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Terre des hommes (Tdh) has been working in West Darfur since 2004, focusing on the protection of displaced children and their families. The ongoing conflict that started about ten years ago has made the living conditions harder for the population and results in about four million individuals relying on humanitarian assistance. Tdh extended its activities to Khartoum State in 2013, through a national program on juvenile justice, and will fuse its activities within the Community-Based Child Protection Committees and Networks (CBCPNs) within the next two years.
The capacity of families and communities to care for and protect their most vulnerable members is often undermined in complex humanitarian situations. This is especially harmful where formal social welfare systems lack the reach to deliver services in areas of greatest need.
In order to sustain children’s protection from violence, exploitation and abuse, Terre des hommes together with humanitarian actors have promoted the establishment of Community-Based Child Protection Committees and Networks (CBCPNs).
A CBCPN normally serves as a forum where community members meet, discuss child protection problems and research solutions. It is thus an informal community structure, representing all sectors in the community who have a role to play in protecting children – including children themselves. While bringing concrete solutions to the situation of individual children and young people, they also serve as platforms for holding duty-bearers accountable for promoting child rights, protecting children from violence and minors in conflict with the law.
Sallah Ahmed, Team Leader in Child Protection at Tdh Sudan, answers our questions:
In which ways CBCPNs can be more efficient than national authorities in protecting children?
“ CBCPNs could be more efficient than national authorities from three aspects:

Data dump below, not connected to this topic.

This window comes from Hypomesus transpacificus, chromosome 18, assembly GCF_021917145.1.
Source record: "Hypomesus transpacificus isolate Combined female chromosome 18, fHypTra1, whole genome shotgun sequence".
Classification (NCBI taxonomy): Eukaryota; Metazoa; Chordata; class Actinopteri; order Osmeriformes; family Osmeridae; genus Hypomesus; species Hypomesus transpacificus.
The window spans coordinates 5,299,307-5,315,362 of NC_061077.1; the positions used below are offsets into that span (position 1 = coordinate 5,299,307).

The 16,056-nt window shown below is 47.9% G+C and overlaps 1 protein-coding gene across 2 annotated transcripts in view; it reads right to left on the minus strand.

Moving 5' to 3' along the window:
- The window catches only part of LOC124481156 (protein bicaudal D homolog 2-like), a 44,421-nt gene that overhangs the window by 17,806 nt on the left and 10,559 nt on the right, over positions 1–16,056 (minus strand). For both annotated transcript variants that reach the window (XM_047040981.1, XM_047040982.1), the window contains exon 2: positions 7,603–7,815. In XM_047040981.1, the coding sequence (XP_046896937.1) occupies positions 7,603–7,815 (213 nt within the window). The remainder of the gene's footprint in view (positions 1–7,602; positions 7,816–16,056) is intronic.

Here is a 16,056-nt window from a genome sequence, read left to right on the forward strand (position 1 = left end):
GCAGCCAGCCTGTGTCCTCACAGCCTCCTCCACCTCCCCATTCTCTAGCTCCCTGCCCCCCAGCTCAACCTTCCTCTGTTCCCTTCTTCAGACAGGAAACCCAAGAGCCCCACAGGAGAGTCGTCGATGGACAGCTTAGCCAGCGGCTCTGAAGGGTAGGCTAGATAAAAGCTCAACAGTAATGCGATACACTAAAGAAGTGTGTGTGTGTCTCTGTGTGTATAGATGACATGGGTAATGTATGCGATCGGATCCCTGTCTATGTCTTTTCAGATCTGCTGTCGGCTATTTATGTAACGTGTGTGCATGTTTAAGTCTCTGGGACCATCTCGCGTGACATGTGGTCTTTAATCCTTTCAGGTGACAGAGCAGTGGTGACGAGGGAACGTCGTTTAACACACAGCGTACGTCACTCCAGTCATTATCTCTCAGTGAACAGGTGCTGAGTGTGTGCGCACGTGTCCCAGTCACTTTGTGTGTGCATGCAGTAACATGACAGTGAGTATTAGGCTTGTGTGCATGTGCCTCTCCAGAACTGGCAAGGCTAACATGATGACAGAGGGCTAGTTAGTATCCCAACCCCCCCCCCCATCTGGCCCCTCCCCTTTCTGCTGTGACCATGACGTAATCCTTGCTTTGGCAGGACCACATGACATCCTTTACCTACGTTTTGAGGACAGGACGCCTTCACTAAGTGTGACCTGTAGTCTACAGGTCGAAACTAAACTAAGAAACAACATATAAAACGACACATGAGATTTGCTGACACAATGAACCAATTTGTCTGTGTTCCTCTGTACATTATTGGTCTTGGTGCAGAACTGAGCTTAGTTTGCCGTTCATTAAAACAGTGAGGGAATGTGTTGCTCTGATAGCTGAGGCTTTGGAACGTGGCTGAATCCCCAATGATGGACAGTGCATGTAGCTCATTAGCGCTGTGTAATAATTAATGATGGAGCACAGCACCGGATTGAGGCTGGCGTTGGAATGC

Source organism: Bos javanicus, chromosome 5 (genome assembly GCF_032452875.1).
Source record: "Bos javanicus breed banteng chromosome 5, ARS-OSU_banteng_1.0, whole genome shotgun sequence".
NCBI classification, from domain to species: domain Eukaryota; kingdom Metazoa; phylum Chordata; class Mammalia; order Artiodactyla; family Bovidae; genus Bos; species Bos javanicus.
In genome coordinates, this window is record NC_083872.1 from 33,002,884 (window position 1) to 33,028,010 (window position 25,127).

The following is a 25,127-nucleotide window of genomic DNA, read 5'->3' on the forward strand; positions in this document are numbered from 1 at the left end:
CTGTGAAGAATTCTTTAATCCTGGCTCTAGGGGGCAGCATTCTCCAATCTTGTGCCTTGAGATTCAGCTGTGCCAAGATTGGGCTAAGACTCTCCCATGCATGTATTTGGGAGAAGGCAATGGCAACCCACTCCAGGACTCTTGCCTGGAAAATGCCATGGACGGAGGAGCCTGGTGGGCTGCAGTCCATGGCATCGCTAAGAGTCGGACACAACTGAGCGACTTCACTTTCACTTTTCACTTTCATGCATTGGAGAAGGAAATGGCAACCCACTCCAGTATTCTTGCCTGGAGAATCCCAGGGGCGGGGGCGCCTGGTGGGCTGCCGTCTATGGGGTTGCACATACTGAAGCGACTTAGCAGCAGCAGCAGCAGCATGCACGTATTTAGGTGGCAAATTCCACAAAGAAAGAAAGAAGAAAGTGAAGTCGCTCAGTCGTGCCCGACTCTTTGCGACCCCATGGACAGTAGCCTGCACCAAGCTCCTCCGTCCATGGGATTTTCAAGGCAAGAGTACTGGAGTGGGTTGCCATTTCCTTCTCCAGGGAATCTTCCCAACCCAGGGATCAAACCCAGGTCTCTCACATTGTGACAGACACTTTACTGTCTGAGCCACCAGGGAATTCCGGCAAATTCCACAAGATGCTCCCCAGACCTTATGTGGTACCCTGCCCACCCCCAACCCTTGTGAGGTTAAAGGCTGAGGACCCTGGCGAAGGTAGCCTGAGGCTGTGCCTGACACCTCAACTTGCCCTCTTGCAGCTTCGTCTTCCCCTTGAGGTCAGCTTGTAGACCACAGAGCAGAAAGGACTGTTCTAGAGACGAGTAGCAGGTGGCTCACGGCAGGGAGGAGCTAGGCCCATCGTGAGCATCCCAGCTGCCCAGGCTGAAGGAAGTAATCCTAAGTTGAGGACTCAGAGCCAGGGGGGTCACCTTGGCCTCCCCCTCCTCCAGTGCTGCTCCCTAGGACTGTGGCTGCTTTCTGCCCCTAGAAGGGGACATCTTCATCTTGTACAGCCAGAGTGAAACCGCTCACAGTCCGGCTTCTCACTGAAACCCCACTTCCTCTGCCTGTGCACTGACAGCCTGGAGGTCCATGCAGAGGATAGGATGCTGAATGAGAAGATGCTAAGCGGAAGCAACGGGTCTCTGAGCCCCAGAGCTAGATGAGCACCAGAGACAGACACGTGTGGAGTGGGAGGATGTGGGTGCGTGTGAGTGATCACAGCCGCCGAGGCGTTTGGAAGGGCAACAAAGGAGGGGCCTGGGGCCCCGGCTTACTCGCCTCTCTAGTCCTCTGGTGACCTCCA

- They are closer to the community than the national authorities, in terms of detecting and following-up cases, and mutual respect between different community segments;
- They speak the same local language and share the same community culture and habits;
- Children are their owns, which means that they will put more efforts into looking after them.”
How do you create a new Committee and how do you train its members?
“Firstly, CBCPNs are created through consulting and receiving approval from the community leaders. Then, we choose active community members who are willing to work for community affairs. We make sure that they are accepted in the community and have no past issues related to the CPP (editor’s note: Child Protection Policy). After setting up the CBCPN, we train them in the following topics: child rights, CPP, child protection, communication with children, case detection, following-up and referral, and other related topics.”
Do you feel that the communities are embracing this protection system?
“I think the community likes the idea, accepts and adopts it as an important mechanism to protect their children. But to be fully implemented and sustained, this will need many efforts from all concerned parties as there are so many challenges facing the CBCPN.”
Through these CBCPNs, how many children does Tdh cover? In which areas of Sudan?
“The project targets a total of 47,000 beneficiaries (22,400 ex-IDP’s; 1,800 ex-refugees; 15,600 host communities; 7,200 nomads ). The locations targeted include five IDPs camps (Ardamata, Krinidng, Dorti, Ryad, Abuzar) and Genina market, in West Darfur.”
According to you, what is the biggest challenge you and your team face every day?
“One of the biggest challenges is the severe economic situation, which makes it hard for CBCPNs members to get involved effectively in their activities. The lack of motivation among some community members is another one. In fact, some organizations pay incentive to community members, which harms the willingness among others.”
(Sources: UNOCHA 2012; Reliefweb)